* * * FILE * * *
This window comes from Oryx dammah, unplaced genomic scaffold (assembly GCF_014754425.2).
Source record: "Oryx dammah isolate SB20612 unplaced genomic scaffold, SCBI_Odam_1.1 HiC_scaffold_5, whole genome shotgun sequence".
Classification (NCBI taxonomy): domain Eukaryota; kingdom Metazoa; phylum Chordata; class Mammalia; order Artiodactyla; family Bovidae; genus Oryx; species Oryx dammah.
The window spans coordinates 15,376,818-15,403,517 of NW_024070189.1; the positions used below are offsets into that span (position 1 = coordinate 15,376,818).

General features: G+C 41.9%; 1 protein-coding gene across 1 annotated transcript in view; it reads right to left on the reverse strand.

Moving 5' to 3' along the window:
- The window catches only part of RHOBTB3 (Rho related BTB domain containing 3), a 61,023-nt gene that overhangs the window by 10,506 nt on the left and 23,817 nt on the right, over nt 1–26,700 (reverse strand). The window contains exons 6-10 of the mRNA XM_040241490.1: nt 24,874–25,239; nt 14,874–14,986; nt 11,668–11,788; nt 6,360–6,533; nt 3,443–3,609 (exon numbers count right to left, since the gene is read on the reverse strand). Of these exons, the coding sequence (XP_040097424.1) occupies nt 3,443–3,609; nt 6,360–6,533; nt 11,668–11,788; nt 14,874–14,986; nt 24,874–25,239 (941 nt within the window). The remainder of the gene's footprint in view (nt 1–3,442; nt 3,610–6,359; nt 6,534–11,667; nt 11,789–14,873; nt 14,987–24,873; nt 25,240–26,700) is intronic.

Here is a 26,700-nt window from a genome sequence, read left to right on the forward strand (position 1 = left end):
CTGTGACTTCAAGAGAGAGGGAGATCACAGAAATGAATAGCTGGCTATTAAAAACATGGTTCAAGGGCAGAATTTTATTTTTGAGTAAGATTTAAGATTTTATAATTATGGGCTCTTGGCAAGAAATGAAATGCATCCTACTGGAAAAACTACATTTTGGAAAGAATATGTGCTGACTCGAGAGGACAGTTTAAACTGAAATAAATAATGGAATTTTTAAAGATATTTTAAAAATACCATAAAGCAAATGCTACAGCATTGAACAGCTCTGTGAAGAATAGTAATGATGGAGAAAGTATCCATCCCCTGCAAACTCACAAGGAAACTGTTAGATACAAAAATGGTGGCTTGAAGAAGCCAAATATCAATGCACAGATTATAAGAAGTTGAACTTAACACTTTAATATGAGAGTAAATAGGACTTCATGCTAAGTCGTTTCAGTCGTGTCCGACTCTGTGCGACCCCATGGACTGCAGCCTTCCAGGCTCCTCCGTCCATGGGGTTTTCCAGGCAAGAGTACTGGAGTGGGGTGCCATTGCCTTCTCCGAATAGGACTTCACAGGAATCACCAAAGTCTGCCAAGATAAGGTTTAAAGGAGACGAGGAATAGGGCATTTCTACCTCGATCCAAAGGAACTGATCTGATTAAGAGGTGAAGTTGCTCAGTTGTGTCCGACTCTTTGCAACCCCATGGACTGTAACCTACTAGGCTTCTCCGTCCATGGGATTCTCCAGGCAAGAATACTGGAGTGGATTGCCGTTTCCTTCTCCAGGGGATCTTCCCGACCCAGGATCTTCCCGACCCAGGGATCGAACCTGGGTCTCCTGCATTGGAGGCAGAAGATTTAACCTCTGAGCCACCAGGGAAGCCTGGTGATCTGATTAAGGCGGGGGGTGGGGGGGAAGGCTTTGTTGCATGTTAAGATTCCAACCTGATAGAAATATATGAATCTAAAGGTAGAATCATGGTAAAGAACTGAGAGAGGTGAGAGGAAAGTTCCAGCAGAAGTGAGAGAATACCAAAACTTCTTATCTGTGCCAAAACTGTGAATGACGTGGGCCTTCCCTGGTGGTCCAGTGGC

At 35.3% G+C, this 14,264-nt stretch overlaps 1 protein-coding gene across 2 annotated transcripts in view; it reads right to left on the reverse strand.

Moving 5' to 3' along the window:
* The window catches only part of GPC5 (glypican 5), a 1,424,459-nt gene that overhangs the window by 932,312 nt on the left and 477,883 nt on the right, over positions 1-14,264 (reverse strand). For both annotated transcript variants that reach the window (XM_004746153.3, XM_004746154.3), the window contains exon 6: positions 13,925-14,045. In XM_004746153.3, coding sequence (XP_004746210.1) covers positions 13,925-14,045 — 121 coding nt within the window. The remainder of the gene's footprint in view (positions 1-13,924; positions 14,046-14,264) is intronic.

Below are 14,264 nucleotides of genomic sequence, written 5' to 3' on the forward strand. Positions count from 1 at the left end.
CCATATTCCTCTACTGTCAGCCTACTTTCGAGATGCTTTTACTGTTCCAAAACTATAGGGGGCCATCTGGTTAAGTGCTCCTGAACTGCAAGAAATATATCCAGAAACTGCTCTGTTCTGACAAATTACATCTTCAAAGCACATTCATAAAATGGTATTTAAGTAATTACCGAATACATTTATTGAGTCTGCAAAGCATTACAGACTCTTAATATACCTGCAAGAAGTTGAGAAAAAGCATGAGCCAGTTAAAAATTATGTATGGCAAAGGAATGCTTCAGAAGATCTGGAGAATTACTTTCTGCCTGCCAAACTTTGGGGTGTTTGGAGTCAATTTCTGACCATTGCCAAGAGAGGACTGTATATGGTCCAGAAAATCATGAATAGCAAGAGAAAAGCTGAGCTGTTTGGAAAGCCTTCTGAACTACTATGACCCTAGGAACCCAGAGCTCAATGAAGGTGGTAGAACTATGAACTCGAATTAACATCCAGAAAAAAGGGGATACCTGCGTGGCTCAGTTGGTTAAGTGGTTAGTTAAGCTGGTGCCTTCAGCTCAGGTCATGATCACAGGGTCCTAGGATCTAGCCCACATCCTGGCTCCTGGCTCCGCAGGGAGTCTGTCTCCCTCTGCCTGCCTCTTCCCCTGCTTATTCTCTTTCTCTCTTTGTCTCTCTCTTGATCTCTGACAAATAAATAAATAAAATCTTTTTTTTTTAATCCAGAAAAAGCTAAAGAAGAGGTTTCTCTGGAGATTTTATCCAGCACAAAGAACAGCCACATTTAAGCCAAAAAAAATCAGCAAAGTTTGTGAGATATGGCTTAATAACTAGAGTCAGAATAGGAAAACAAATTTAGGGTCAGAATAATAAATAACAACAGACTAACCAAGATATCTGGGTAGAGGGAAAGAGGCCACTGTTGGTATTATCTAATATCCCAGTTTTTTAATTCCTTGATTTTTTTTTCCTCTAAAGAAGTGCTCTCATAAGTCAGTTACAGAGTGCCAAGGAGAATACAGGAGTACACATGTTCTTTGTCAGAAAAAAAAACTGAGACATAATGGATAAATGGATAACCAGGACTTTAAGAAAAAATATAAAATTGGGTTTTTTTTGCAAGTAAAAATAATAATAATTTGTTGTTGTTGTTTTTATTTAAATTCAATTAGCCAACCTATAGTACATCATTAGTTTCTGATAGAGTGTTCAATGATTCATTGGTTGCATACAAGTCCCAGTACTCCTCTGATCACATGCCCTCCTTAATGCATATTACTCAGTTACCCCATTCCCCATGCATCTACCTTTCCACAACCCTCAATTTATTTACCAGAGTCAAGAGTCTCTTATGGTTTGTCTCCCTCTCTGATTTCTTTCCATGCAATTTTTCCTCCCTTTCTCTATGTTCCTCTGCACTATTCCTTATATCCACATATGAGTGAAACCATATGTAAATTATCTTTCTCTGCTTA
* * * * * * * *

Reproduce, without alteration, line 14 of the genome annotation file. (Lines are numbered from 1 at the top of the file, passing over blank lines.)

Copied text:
CCATATTCCTCTACTGTCAGCCTACTTTCGAGATGCTTTTACTGTTCCAAAACTATAGGGGGCCATCTGGTTAAGTGCTCCTGAACTGCAAGAAATATATCCAGAAACTGCTCTGTTCTGACAAATTACATCTTCAAAGCACATTCATAAAATGGTATTTAAGTAATTACCGAATACATTTATTGAGTCTGCAAAGCATTACAGACTCTTAATATACCTGCAAGAAGTTGAGAAAAAGCATGAGCCAGTTAAAAATTATGTATGGCAAAGGAATGCTTCAGAAGATCTGGAGAATTACTTTCTGCCTGCCAAACTTTGGGGTGTTTGGAGTCAATTTCTGACCATTGCCAAGAGAGGACTGTATATGGTCCAGAAAATCATGAATAGCAAGAGAAAAGCTGAGCTGTTTGGAAAGCCTTCTGAACTACTATGACCCTAGGAACCCAGAGCTCAATGAAGGTGGTAGAACTATGAACTCGAATTAACATCCAGAAAAAAGGGGATACCTGCGTGGCTCAGTTGGTTAAGTGGTTAGTTAAGCTGGTGCCTTCAGCTCAGGTCATGATCACAGGGTCCTAGGATCTAGCCCACATCCTGGCTCCTGGCTCCGCAGGGAGTCTGTCTCCCTCTGCCTGCCTCTTCCCCTGCTTATTCTCTTTCTCTCTTTGTCTCTCTCTTGATCTCTGACAAATAAATAAATAAAATCTTTTTTTTTTAATCCAGAAAAAGCTAAAGAAGAGGTTTCTCTGGAGATTTTATCCAGCACAAAGAACAGCCACATTTAAGCCAAAAAAAATCAGCAAAGTTTGTGAGATATGGCTTAATAACTAGAGTCAGAATAGGAAAACAAATTTAGGGTCAGAATAATAAATAACAACAGACTAACCAAGATATCTGGGTAGAGGGAAAGAGGCCACTGTTGGTATTATCTAATATCCCAGTTTTTTAATTCCTTGATTTTTTTTTCCTCTAAAGAAGTGCTCTCATAAGTCAGTTACAGAGTGCCAAGGAGAATACAGGAGTACACATGTTCTTTGTCAGAAAAAAAAACTGAGACATAATGGATAAATGGATAACCAGGACTTTAAGAAAAAATATAAAATTGGGTTTTTTTTGCAAGTAAAAATAATAATAATTTGTTGTTGTTGTTTTTATTTAAATTCAATTAGCCAACCTATAGTACATCATTAGTTTCTGATAGAGTGTTCAATGATTCATTGGTTGCATACAAGTCCCAGTACTCCTCTGATCACATGCCCTCCTTAATGCATATTACTCAGTTACCCCATTCCCCATGCATCTACCTTTCCACAACCCTCAATTTATTTACCAGAGTCAAGAGTCTCTTATGGTTTGTCTCCCTCTCTGATTTCTTTCCATGCAATTTTTCCTCCCTTTCTCTATGTTCCTCTGCACTATTCCTTATATCCACATATGAGTGAAACCATATGTAAATTATCTTTCTCTGCTTA